In his 2011 memoir “West by West: My Charmed, Tormented Life,’’ Jerry West, an NBA figure so iconic that the league’s logo is his silhouette, wrote with stunning candor about how the scars of a nightmarish childhood never faded during adulthood.
“I think most people would agree on this: there are certain events that are important in your life and can do damage to it. Life-changing events,” wrote West, whose older brother died in the Korean War and whose father was abusive. “And I’ve had some of those, and, unfortunately, they happened to me when I was young. But that, perhaps more than anything else, formed much of the crucible of who I am, and almost certainly made me into the determined person and sick competitor that I became, a tormented, defiant figure who carries an angry, emotional chip on his shoulder and has a hole in his heart that nothing can ultimately fill.”
Author Jeff Pearlman reiterated West’s self-reflective words in his superb 2014 book “Showtime: Magic, Kareem, Riley and the Los Angeles Lakers Dynasty of the 1980s,” a meticulous dive into the fast-breaking, fast-living team for whom West was a brilliant executive. “Showtime” is the basis for the new HBO Max series “Winning Time” (the title was changed so as not to be associated with HBO’s rival pay-cable network of the same name), which will air the third of its 10-episode season Sunday.
Pearlman’s book, in which even obscurities such as first-round bust Earl Jones are documented with compelling anecdotes, is rich with drama, humor, and pathos. So is “Winning Time.” But the television product, as wildly entertaining as it is — and it absolutely is that — suffers from wholly unnecessary dramatizations that result in a contorting, if not an outright dismissal, of the truth. Compelling real-life characters, many of which are already family, become cartoon versions of themselves. “Winning Time” is unnecessary Hollywoodization of what was already the ultimate Hollywood team.
The most egregious example in the entire series is the over-the-top portrayal of West, gentlemanly if hardly afraid of confrontation in real life, as a vulgar, incurable rageaholic who at one point in early episode fires his 1969 Finals MVP award — awarded to him despite the Lakers’ seven-game loss to the Celtics — through a glass window in his Fabulous Forum office. Like so much in “Winning Time,’’ this did not actually happen.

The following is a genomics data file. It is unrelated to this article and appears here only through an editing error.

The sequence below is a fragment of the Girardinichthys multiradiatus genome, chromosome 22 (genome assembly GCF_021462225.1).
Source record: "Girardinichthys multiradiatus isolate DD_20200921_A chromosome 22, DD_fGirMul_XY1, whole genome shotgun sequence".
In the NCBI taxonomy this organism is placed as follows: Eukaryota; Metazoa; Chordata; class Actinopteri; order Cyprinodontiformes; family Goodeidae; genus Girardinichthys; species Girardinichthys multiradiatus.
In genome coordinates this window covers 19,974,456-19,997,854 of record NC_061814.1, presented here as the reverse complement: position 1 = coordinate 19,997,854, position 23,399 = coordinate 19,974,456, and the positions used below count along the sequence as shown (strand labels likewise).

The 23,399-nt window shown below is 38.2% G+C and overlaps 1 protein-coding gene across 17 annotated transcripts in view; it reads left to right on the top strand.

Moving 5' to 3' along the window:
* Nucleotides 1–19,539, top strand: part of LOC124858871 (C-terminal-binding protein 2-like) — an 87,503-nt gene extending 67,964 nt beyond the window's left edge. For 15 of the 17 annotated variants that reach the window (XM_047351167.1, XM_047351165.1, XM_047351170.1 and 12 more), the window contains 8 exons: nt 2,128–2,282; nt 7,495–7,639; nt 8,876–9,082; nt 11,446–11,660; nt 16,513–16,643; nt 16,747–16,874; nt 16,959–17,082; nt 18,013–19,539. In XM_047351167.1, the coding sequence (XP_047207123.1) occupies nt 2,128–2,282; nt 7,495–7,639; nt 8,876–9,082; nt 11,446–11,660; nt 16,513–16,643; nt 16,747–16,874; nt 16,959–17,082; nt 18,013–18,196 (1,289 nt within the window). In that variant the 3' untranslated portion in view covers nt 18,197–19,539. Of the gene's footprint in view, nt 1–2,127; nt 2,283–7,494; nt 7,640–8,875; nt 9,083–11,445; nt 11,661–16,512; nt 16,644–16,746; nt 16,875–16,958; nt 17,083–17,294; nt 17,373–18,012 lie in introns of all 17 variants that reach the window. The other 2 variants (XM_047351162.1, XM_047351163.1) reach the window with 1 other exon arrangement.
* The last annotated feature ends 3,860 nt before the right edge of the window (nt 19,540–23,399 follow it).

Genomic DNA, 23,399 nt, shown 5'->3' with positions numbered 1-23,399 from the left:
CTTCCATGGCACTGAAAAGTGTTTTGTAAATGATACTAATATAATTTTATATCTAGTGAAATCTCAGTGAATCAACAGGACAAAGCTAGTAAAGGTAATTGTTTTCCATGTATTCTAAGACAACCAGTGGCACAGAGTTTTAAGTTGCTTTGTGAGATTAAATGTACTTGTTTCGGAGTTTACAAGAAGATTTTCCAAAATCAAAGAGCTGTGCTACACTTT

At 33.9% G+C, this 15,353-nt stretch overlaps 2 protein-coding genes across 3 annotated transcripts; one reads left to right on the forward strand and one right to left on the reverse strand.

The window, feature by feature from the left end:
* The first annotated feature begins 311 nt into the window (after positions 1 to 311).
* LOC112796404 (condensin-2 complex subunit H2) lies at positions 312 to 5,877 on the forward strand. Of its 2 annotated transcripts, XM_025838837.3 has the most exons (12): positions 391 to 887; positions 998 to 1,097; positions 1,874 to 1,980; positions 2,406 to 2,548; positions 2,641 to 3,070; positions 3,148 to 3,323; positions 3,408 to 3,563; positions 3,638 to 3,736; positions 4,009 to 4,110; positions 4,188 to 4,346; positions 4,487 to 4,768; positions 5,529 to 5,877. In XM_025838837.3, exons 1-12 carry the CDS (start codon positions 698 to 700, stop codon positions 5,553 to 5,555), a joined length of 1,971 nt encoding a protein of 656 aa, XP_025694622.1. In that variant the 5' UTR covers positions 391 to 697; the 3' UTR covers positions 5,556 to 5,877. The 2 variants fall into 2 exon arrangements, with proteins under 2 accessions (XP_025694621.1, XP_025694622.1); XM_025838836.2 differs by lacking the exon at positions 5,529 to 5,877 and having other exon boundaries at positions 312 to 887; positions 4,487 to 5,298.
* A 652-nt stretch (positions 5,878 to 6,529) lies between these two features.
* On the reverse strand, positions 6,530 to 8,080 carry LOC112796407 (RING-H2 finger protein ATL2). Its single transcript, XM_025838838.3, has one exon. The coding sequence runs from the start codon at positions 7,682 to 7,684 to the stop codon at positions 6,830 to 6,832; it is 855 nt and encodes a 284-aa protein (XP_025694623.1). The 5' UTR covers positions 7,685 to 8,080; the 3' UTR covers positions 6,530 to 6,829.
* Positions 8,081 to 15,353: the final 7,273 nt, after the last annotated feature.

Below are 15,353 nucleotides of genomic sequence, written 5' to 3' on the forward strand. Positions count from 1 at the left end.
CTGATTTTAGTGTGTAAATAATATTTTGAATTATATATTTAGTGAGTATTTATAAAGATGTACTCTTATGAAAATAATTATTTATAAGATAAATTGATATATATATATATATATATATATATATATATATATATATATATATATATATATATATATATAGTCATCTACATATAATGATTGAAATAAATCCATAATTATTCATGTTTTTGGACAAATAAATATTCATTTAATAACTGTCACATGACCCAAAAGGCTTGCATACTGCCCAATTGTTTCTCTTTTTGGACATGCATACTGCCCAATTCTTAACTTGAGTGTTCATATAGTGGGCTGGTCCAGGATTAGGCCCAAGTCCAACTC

(The series also features more gratuitous nudity than any HBO show since, oh, I don’t know, “Dream On.’’)
“Winning Time” is executive produced by Adam McKay (”The Big Short,’’ “Step Brothers,” “Succession”), and it features his entire repertoire of effective but familiar idiosyncrasies, including quirky chyrons (future Clippers owner Donald Sterling is introduced as “The second-worst Donald of the ‘80s”) and characters frequently breaking the fourth wall (John C. Reilly, who gleefully plays Lakers owner and chief protagonist Jerry Buss, talks to us like he’s the best-life, middle-aged version of Chest Rockwell, Reilly’s “Boogie Nights” character).
The series acknowledges it is a dramatization at the top of the first episode, but dramatization undersells it. The Celtics, for instance, aren’t just positioned as rivals, but particularly sinister villains. When Red Auerbach, played zealously by Lowell native and Celtics fan Michael Chiklis, shows up in the second episode, he enters to the lyrics of The Louvin Brothers’ “Satan is Real: “Satin is real, working in spirit/You can see him and hear him in the world every day …” Chiklis-as-Red does have a line to relish later on, though: “There’s never been a [expletive] leprechaun,’’ he snarls. “It’s me.”
And just wait until Larry Bird shows up for the first appearances of any length in Episode 7. (I’ve watched the screeners for the first eight episodes). At a press conference at Boston Garden with Magic Johnson before the college rivals’ first meeting as pros, he shows up carrying a Budweiser can (an accurate call on his beverage of choice, at least) that he uses as a receptacle for his tobacco spit. This Bird is monosyllabic and dead-eyed, and at one point he leans over, covers up the microphone, and offers a curse-laden vow to Magic about what he’s going to do to him on the court. No, this did not happen either, and the Bird portrayal couldn’t be more annoying to Celtics fans if they had cast Bill Laimbeer in the part rather than Sean Patrick Small.
So what works in “Winning Time”? The cast is even more fabulous than the old Forum, particularly Adrien Brody as Pat Riley, DeVaughn Nixon as his real-life father, Norm Nixon, and newcomer Quincy Isaiah, who aces what would seem an impossible task of capturing Magic’s otherworldly charisma. Everyone seems to be having great fun, and watching them is fun.
But just remember: When something absurd occurs — such as Nixon humiliating Magic at an all-too-on-the-nose white party at Sterling’s mansion — and you catch yourself asking, “Wait did this actually happen?’’ chances are the answer is no. I’d recommend reading Pearlman’s book as an accompaniment to watching the series it inspired. It’s just as entertaining. Better still, it’s the truth.